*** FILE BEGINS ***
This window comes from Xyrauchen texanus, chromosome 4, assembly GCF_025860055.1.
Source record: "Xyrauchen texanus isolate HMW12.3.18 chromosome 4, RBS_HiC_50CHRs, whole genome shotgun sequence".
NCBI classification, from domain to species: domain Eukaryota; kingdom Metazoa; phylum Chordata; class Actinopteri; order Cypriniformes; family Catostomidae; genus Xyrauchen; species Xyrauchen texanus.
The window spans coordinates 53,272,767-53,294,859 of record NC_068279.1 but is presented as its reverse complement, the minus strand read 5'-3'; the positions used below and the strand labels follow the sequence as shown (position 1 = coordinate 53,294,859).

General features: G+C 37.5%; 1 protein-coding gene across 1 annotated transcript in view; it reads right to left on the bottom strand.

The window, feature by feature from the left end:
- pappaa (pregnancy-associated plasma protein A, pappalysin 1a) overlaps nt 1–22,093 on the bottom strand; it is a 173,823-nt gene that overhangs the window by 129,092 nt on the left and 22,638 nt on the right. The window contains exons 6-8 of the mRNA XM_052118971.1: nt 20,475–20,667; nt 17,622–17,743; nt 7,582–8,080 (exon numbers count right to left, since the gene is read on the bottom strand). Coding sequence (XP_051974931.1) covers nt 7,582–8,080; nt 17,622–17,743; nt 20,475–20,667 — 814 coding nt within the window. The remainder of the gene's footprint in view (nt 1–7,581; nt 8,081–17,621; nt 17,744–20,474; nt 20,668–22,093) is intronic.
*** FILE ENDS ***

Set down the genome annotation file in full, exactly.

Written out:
This window comes from Xyrauchen texanus, chromosome 4, assembly GCF_025860055.1.
Source record: "Xyrauchen texanus isolate HMW12.3.18 chromosome 4, RBS_HiC_50CHRs, whole genome shotgun sequence".
NCBI classification, from domain to species: domain Eukaryota; kingdom Metazoa; phylum Chordata; class Actinopteri; order Cypriniformes; family Catostomidae; genus Xyrauchen; species Xyrauchen texanus.
The window spans coordinates 53,272,767-53,294,859 of record NC_068279.1 but is presented as its reverse complement, the minus strand read 5'-3'; the positions used below and the strand labels follow the sequence as shown (position 1 = coordinate 53,294,859).

General features: G+C 37.5%; 1 protein-coding gene across 1 annotated transcript in view; it reads right to left on the bottom strand.

The window, feature by feature from the left end:
- pappaa (pregnancy-associated plasma protein A, pappalysin 1a) overlaps nt 1–22,093 on the bottom strand; it is a 173,823-nt gene that overhangs the window by 129,092 nt on the left and 22,638 nt on the right. The window contains exons 6-8 of the mRNA XM_052118971.1: nt 20,475–20,667; nt 17,622–17,743; nt 7,582–8,080 (exon numbers count right to left, since the gene is read on the bottom strand). Coding sequence (XP_051974931.1) covers nt 7,582–8,080; nt 17,622–17,743; nt 20,475–20,667 — 814 coding nt within the window. The remainder of the gene's footprint in view (nt 1–7,581; nt 8,081–17,621; nt 17,744–20,474; nt 20,668–22,093) is intronic.